Pediatric Brain-Related Injuries – Overview
Brain injuries sustained before or during birth can have a range of causes, symptoms, and outcomes. They often result in lifelong neurological problems. However, in many cases, diagnosing the problem early can help identify treatment options that may improve the prognosis and child’s quality of life as they develop.Get A 100% Free CASE Evaluation
A brain injury at birth can result in conditions such as cerebral palsy; affecting about 1 in 323 children (according to the Centers for Disease Control), it is the most common childhood motor disability. Oxygen deprivation, also known as birth asphyxia, happens in nearly four of every 1,000 births that go to full term. It can lead to cerebral palsy and other disorders such as autism and attention deficit hyperactivity disorder. Hypoxic Ischemic Encephalopathy is the starvation of oxygen to the brain, its effects, and consequences. Oxygen deprivation injuries include anoxia, birth asphyxia, perinatal asphyxia, and hypoxia.
Birth-Related Brain Injuries Range in Severity
From trauma to infections, there are many complications that can lead to a brain injury in an infant. A mild injury can involve a fracture, mild bleeding, or a hematoma (buildup of blood outside of blood vessels). Moderate trauma includes oxygen deprivation, more significant fractures or bleeding, and subdural hemorrhage, but a severe injury with a major hemorrhage can put enough pressure on the brain to cause seizures and impede brain development.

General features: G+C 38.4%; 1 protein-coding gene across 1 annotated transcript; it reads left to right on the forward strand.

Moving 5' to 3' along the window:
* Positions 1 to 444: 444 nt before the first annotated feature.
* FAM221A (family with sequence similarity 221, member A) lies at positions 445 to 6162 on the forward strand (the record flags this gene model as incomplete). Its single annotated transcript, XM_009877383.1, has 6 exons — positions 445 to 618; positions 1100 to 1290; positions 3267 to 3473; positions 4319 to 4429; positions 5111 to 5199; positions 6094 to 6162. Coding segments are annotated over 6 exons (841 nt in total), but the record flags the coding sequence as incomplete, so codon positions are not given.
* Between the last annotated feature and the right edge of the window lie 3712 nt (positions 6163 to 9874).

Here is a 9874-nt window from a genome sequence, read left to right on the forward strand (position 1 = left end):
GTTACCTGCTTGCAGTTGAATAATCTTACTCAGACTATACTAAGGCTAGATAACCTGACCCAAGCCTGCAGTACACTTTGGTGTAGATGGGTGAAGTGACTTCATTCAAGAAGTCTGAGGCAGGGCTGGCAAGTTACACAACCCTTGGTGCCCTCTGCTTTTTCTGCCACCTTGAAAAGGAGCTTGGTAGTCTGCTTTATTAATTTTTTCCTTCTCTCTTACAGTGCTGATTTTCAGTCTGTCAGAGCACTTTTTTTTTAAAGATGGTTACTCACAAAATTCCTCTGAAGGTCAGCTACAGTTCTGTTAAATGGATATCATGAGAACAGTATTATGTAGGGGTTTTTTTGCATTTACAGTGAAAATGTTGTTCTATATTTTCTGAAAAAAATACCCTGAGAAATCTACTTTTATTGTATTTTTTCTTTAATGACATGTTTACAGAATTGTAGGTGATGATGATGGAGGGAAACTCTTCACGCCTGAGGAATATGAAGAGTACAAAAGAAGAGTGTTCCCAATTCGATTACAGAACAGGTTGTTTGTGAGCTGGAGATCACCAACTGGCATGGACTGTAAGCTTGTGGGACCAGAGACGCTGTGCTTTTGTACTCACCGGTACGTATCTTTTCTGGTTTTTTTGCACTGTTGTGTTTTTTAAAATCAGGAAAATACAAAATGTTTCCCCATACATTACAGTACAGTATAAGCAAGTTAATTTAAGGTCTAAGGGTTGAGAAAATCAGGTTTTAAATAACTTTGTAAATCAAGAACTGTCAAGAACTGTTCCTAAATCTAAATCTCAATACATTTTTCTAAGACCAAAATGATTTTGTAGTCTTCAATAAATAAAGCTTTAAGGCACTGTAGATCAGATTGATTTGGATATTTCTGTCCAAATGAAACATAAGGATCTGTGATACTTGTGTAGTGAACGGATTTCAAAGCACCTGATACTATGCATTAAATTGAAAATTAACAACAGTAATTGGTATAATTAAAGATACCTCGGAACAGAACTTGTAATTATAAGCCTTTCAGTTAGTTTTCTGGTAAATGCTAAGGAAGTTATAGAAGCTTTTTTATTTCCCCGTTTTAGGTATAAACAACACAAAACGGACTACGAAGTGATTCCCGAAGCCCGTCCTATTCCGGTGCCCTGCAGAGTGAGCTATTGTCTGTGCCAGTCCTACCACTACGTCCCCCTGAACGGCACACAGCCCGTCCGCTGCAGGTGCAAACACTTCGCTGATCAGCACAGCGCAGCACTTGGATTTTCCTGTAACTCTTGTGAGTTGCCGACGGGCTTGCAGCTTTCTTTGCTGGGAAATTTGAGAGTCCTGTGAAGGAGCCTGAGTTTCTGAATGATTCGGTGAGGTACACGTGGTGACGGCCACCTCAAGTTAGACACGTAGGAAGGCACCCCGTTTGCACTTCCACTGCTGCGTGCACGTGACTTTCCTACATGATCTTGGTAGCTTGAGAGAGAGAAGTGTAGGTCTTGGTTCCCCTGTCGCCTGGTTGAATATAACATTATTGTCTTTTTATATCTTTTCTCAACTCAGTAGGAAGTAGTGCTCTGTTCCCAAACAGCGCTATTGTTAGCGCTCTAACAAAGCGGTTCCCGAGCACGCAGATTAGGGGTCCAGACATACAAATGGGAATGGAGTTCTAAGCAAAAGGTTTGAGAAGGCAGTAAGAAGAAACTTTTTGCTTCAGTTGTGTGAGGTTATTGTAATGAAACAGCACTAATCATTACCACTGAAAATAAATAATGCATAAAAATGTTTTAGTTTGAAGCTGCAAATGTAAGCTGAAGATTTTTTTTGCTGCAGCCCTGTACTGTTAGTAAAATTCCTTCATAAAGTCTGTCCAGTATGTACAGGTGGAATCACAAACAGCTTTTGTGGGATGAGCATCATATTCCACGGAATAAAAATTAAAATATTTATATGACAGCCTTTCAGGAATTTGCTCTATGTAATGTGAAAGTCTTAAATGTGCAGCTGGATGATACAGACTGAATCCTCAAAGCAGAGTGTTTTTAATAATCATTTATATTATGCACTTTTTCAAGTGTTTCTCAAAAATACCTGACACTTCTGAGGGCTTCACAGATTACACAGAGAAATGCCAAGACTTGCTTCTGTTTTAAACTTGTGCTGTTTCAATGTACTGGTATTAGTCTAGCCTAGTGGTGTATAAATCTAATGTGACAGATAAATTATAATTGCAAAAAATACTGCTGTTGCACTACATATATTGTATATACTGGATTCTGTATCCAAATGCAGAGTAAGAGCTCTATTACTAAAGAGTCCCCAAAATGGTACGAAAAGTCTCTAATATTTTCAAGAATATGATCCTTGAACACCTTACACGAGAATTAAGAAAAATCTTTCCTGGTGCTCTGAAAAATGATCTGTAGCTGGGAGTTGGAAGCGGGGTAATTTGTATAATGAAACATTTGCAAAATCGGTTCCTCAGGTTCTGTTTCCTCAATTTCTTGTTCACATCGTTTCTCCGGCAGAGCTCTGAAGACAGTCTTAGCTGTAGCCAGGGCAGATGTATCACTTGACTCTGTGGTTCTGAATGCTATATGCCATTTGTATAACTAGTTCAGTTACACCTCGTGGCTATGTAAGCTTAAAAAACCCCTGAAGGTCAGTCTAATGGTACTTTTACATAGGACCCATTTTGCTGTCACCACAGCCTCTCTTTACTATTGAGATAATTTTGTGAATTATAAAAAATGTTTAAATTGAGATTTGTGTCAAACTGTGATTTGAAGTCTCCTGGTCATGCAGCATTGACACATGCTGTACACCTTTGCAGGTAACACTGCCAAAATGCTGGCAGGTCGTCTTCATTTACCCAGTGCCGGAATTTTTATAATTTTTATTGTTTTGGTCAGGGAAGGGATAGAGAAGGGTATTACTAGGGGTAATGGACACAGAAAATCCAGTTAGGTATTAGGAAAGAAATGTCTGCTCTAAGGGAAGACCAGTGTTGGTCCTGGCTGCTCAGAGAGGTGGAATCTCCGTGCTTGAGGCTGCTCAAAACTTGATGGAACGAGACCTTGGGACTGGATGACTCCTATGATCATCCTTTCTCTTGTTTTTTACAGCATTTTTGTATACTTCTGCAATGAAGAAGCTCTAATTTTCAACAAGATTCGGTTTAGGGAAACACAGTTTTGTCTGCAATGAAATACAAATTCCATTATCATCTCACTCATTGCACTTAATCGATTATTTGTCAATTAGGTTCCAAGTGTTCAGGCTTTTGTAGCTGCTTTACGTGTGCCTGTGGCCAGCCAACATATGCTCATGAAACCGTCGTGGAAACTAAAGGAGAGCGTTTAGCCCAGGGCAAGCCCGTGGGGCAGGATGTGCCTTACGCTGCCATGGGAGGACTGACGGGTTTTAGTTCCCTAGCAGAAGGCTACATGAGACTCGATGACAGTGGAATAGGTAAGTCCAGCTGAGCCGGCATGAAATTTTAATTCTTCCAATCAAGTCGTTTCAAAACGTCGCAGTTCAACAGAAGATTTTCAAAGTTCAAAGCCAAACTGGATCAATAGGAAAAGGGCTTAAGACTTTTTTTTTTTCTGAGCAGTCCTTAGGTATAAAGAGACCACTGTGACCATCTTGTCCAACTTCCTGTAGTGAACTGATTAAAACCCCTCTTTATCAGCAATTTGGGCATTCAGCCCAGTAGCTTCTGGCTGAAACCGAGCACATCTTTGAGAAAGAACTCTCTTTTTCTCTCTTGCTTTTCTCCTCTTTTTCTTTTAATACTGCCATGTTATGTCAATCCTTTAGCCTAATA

How Do Brain Injuries Occur at Birth?
Blunt force trauma is generally a common cause of injury, but in infants is less common. However, forceps extraction has led to serious cranial injuries. A long labor can cause compression of the brain for an excessively long time. In a difficult labor, an infant can lose oxygen and suffer brain damage.
The signs of a brain injury at birth may be subtle. They often don’t show up for years. Evidence of a problem in a newborn include an abnormally large forehead, distorted facial features, an abnormal shape to the spine, and a small head. Functional symptoms include difficulty focusing the eyes, a stiff neck, and seizures. Before any developmental delays are noticed, one may notice the infant cries more than normal, has trouble sleeping, or doesn’t feed properly.
Proving an Injury Has Occurred
Most of the time, infant brain damage is diagnosed by assessing the symptoms and looking at MRI or CT scans of the head. These tests can reveal skull fractures, hemorrhages, and other problems. Electrical activity can be measured with an EEG, to accurately measure the strength of neurological communications.
The results of medical testing often determine the course of treatment. In conditions such as cerebral palsy and epilepsy, reducing body heat can limit the damage and disabilities that can result. Sometimes surgery is necessary, but other options include physical/occupational therapy, ventilation, medication, and rehabilitation. Prognoses vary depending on how severe the damage is and the promptness and effectiveness of treatments. Still, the potential for physical, mental, and intellectual disability is often uncertain, and parents are left to hope for the best.